Tuesday, September 20, 2011

The Baby Steps of Writing #1: Starting Smart, Starting Centered


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This post is for anyone who is thinking of starting a novel.
This post is for writers who are setting those first exciting words to page.
This post is for those who are ready to write a second, third, or fourth book.
This post is for anyone who wishes they could minimize the amount of rewriting they have to do on their novels.
This post is for people who prefer to tackle huge projects with baby steps.
In other words, this post is for everyone. (Provided they are open to my opinion I'm giving here.)

Fiction writing is hard yet rewarding emotionally. Most of my “writing block” comes from, “What do I do next?” Because of this, sometimes I balk at it being the only discipline I know of that does not need a blueprint, a formula, a recipe, a protocol, or a sketch to begin. Sure, I’m a huge outliner, but often my outlines are haphazard and unfocused. This can work—and there is no one right way—but you have to be willing to accept that the less you plan up front, the more time you will spend rewriting. At least in my experience, it’s been that way.

After experimenting with different methods of plotting (and reading several writing books), I’m going to share with you what works the best for me in the next few blog posts. (All in portioned out baby steps.) My hope is that it might help some of you out there who have asked for my advice:

Baby Step #1
First, we start with an IDEA.
The idea is a lovely place to be. It’s so shiny and exciting—perfect in its very untainted form. For J. K. Rowling, the idea was the character Harry Potter, fully formed in her head on a delayed train. For Neil Gaiman, an image set a book in motion (I think maybe he said this about either Coraline or The Graveyard Book?). For Stephanie Meyer, it was a picnic scene she had had in a dream. For some people it’s a title with a dim idea as to why it should be titled so. In whatever form the idea comes to you, write it down. That’s the first step and one most of us writers can’t bear to not do. Write all you know about it, especially what excites you about it. It could come out as dialogue, narrative, a list, or whatever. Maybe all the above. It doesn’t matter; just write it down however the words come. Go ahead—get it out of your system. You deserve to not have it buzz around in your head forever. Be aware, though, that much of what you are going to write here won’t make it into your final draft.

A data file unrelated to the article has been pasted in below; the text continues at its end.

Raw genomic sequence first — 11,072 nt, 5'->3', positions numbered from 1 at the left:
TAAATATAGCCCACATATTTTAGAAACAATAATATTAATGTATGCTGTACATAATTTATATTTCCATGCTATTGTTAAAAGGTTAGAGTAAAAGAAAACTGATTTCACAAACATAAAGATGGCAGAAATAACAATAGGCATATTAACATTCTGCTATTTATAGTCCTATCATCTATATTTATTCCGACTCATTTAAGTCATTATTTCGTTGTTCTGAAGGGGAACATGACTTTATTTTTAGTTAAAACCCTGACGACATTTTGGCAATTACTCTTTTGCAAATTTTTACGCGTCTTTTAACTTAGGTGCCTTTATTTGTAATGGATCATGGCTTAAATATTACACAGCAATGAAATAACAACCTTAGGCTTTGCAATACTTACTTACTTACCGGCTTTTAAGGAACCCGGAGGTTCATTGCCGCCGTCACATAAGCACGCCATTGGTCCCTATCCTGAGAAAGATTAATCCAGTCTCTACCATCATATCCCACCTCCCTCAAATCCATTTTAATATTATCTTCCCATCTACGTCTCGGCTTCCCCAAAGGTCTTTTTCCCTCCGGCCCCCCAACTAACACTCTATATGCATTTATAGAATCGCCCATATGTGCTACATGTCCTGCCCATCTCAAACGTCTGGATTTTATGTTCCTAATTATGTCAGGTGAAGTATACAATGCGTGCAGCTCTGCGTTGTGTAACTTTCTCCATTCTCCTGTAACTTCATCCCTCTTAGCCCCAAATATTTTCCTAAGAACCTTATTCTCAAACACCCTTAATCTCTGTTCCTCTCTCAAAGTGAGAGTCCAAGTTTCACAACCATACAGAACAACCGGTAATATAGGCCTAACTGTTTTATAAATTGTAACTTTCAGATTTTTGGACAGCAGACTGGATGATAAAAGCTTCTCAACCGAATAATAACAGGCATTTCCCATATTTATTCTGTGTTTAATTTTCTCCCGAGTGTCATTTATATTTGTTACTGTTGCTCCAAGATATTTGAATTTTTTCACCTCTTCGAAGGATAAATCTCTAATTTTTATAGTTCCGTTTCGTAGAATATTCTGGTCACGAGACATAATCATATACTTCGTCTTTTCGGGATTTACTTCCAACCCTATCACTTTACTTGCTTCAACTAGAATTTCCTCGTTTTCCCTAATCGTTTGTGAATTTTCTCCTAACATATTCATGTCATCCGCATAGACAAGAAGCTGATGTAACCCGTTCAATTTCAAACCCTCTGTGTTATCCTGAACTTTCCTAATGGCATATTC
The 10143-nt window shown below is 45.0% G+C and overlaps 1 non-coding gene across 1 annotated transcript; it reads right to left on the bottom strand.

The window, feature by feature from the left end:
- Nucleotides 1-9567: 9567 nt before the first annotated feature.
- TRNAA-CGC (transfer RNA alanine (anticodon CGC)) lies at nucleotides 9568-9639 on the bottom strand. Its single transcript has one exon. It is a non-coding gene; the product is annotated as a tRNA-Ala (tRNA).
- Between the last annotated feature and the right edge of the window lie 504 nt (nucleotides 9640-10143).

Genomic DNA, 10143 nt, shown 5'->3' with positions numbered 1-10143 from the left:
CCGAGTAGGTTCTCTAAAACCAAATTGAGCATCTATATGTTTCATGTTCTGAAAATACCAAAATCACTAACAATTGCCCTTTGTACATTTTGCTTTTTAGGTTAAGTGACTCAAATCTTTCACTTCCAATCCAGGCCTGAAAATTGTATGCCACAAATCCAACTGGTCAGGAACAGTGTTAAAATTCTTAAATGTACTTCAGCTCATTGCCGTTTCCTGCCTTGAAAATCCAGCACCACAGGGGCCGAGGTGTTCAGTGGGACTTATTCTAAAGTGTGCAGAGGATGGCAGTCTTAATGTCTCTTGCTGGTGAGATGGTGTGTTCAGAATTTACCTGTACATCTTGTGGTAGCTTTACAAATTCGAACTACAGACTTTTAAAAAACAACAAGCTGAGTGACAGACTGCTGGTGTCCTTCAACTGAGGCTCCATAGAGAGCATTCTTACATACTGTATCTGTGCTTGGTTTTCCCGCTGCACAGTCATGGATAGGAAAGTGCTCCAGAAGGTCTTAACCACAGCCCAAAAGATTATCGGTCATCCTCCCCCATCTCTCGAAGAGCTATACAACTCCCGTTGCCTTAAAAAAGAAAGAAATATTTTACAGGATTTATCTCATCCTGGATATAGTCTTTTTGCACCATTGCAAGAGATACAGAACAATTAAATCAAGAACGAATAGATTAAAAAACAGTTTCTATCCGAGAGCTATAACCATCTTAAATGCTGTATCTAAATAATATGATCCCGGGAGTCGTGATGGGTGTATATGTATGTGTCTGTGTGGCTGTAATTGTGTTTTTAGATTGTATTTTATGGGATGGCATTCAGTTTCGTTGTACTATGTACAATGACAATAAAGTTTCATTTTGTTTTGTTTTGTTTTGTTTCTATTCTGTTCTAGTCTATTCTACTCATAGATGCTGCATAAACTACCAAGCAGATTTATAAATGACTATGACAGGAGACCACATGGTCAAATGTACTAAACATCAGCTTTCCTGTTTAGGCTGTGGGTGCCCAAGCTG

Now reread your idea. Underline what is your favorite part about this idea. You will use that to make your IDEA BANNER. This banner is going to wave above everything else you do with this book. This is going to hold you firm to what the story is supposed to be about. Your Idea Banner isn’t the hook, the log-line, the concept, premise, or anything else. It’s the essence of idea and the pure passion you have for it. And it’s meant only for you.

If you are ahead of me (as in already writing the book) and don’t see the point in this first exercise, I urge you try it anyway. It will ground your novel. Think of this as the center stake in the huge circus tent you are erecting. You can lean on this banner as the ideas flow into your work. It will help you keep perspective on what really mattered to you about the story. Go ahead and try it, I challenge you. :o)

 So there you have it: Baby Step 1. Write the initial shiny stuff. Then sift through the shinies until you find its essence, what you love most about it. Make that the flag under which you march AND set up camp. Good luck! (And please let me know how it goes for you, if you decide to take the baby step challenge.)

Hugs,
Jackee

Thursday, September 15, 2011

IN THE SIMPLICITY OF BEAUTY